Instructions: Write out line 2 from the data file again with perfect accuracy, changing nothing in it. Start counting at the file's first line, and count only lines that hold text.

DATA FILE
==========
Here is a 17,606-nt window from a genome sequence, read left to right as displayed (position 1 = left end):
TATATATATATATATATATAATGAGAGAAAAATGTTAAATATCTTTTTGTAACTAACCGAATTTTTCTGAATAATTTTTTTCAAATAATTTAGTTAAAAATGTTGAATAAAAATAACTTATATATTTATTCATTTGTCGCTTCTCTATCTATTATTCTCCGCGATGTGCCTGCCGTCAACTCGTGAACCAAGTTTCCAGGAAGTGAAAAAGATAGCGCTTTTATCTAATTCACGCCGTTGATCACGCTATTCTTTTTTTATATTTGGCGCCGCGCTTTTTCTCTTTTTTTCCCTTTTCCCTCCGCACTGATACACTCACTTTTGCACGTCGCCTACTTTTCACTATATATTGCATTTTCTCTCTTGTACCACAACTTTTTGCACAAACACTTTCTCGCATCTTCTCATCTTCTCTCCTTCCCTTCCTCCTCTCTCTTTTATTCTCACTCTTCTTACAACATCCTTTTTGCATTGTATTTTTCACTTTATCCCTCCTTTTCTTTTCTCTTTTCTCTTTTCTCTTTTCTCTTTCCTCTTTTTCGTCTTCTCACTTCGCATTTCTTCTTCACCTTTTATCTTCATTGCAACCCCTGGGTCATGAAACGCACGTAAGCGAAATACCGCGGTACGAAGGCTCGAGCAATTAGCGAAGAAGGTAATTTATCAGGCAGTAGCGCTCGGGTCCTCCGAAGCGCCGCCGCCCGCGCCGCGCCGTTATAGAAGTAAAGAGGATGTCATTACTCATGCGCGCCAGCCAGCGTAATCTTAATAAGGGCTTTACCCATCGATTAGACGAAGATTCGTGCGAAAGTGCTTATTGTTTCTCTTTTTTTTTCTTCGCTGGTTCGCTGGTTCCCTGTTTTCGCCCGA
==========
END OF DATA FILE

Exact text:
TATATATATATATATATATAATGAGAGAAAAATGTTAAATATCTTTTTGTAACTAACCGAATTTTTCTGAATAATTTTTTTCAAATAATTTAGTTAAAAATGTTGAATAAAAATAACTTATATATTTATTCATTTGTCGCTTCTCTATCTATTATTCTCCGCGATGTGCCTGCCGTCAACTCGTGAACCAAGTTTCCAGGAAGTGAAAAAGATAGCGCTTTTATCTAATTCACGCCGTTGATCACGCTATTCTTTTTTTATATTTGGCGCCGCGCTTTTTCTCTTTTTTTCCCTTTTCCCTCCGCACTGATACACTCACTTTTGCACGTCGCCTACTTTTCACTATATATTGCATTTTCTCTCTTGTACCACAACTTTTTGCACAAACACTTTCTCGCATCTTCTCATCTTCTCTCCTTCCCTTCCTCCTCTCTCTTTTATTCTCACTCTTCTTACAACATCCTTTTTGCATTGTATTTTTCACTTTATCCCTCCTTTTCTTTTCTCTTTTCTCTTTTCTCTTTTCTCTTTCCTCTTTTTCGTCTTCTCACTTCGCATTTCTTCTTCACCTTTTATCTTCATTGCAACCCCTGGGTCATGAAACGCACGTAAGCGAAATACCGCGGTACGAAGGCTCGAGCAATTAGCGAAGAAGGTAATTTATCAGGCAGTAGCGCTCGGGTCCTCCGAAGCGCCGCCGCCCGCGCCGCGCCGTTATAGAAGTAAAGAGGATGTCATTACTCATGCGCGCCAGCCAGCGTAATCTTAATAAGGGCTTTACCCATCGATTAGACGAAGATTCGTGCGAAAGTGCTTATTGTTTCTCTTTTTTTTTCTTCGCTGGTTCGCTGGTTCCCTGTTTTCGCCCGA